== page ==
Further potential risk factor for osteoporosis identified: Research

Evelyn Lewin

8/01/2020 3:28:11 PM

A new study has found air pollution could be a potential contributing cause.

Elderly woman with wrist pain.
Professor Dimity Pond believes this new research may change how we consider prevention of osteoporosis.

Air pollution may lead to lower bone-mass density.
Such were the findings of new research published in JAMA Network Open.
The population-based cross-sectional study of 3717 participants in India found that ambient fine-particulate matter air pollution was associated with low bone mineral content and bone mineral density.
Conversely, it noted that household air pollution (from biomass cooking fuels) did not have a clear association with bone mass.
‘Our findings add to a growing body of evidence that indicates that particulate air pollution is relevant for bone health across a wide range of air pollution levels, including levels found in high income, and low and medium income countries,’ study co-author Cathryn Tome said.
The study’s first author, Dr Otavio Ranzani, hypothesised the link between poor air quality and low bone density could be due to oxidative stress and inflammation caused by air pollution.
Professor Dimity Pond, a GP with a special interest in aged care, was surprised by these findings.
‘It’s really interesting and suggestive that there might be some relationship between pollution and bone mineral density,’ she told newsGP.
While Professor Pond said the deleterious effects of air pollution are known on various aspects of health, she believes its effect on bone density is less understood.
‘[This research] raises a lot of questions about pollution which I had never thought of before,’ she said.
‘I know about the effects on the chest and the effect on cognitive [function], but this bone mineral density is a whole other area and it clearly needs more exploration.’
While there are many known risk factors for osteoporosis, Professor Pond said this study shows we may not yet have a full understanding of all factors that may contribute to this condition.
Consequently, she believes this research may change our views on why osteoporosis occurs.
Professor Pond said that one particularly interesting finding to emerge from the study is that people from rural areas had higher bone mass density than their urban counterparts – despite their vitamin D levels.
While low vitamin D levels have been implicated in poor bone health, Professor Pond said the association may not be as clear-cut as once thought.
‘My colleagues who are interested in vitamin D tell me the vitamin D story is a lot more complex than we realise,’ she said, adding the difference in bone health in rural versus urban participants may instead relate to exercise levels.
While Professor Pond said this study can help shed further light on the risk factors for osteoporosis, she’s keen to note the fact it focused on an Indian population, not an Australian one.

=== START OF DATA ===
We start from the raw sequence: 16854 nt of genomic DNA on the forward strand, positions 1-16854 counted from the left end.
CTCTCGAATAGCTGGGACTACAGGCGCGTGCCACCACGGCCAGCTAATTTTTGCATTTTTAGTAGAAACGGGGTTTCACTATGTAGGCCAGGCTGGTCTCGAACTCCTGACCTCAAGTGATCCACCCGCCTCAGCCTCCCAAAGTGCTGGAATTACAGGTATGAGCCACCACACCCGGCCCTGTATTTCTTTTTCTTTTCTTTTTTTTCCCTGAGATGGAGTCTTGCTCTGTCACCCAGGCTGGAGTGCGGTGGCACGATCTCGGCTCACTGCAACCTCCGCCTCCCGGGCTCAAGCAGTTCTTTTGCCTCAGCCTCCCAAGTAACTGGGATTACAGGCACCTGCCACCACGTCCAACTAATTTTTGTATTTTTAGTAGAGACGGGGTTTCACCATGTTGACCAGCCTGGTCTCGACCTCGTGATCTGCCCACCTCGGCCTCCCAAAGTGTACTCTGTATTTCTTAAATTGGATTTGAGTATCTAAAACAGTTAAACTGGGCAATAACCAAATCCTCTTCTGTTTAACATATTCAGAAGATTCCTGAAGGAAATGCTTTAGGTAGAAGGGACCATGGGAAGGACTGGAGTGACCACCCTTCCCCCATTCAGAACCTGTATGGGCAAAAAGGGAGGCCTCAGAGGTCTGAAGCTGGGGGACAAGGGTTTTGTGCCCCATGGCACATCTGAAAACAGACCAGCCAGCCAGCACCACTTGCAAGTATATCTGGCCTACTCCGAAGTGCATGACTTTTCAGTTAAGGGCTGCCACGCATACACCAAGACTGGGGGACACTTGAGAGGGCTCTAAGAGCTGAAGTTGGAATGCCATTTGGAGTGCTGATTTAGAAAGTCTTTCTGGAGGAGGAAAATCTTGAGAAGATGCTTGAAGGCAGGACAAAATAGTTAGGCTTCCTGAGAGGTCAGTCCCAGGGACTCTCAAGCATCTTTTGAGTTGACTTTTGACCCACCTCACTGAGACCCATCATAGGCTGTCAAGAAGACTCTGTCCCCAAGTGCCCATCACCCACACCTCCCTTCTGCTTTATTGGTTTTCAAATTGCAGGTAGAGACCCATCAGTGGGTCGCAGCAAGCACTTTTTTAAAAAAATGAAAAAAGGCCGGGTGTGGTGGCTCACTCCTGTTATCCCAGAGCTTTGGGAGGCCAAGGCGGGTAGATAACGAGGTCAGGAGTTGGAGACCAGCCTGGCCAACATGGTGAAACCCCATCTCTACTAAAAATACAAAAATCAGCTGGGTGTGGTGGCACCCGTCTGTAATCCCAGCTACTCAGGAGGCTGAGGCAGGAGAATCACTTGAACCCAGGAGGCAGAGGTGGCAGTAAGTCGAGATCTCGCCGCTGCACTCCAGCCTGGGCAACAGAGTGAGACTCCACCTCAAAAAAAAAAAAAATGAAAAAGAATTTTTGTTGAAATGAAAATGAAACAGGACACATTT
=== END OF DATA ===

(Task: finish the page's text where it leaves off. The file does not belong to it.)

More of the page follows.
‘So it’s hard to know how relevant [this study] is to us,’ she said.
However, it may seem more relevant considering the current air pollution from the bushfires.
While Professor Pond worries about the effect of such air pollution on general health, she does not believe this will lead to long-term problems with bone health in particular.
‘There’s nothing in the [research] that would make us think that you could compare women who’ve been exposed to high pollution for years, with us in Sydney or Canberra just over one summer,’ she said.
‘I wouldn’t be expecting we’d get osteoporosis from a few months of pollution.’
She believes, however, there is a pressing need to reduce air pollution for health in general.
‘Clearly, we need to really think carefully about pollution and all do our best to reduce it and avoid it as much as possible,’ she said.
‘If it’s possible, I think you should avoid going to highly polluted areas. If you’re living in the centre of Canberra or Sydney, that’s not possible. But if you were thinking of taking a trip that was optional, you could … avoid that.
‘In the long-term we really need to think seriously about our carbon footprint, all of us.’
According to a report by Osteoporosis Australia on burden of disease, little progress is being made in preventing and managing osteoporosis in Australia.
The report notes that 66% of Australians aged over 50 (4.74 million people) have osteoporosis, osteopenia or poor bone health.
Meanwhile, it predicts there will be 6.2 million Australians with poor bone health by 2022, a 31% increase from 2012.
The total cost of osteoporosis and osteopenia in Australians aged over 50 was $2.75 billion in 2012. It is predicted the total cost will be $3.84 billion by 2022.
Professor Pond hopes this new research can add to our understanding of the pathogenesis, and therefore prevention, of a condition which causes such significant health burden.
She hopes further research will aid that understanding.
‘We need to watch this space,’ she said.
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Dr Dannielle Maria Kolos   9/01/2020 12:32:36 PM

Someone should warn the victims of the bushfire crisis in the southern states? What about the effect of carbon monoxide in the atmosphere?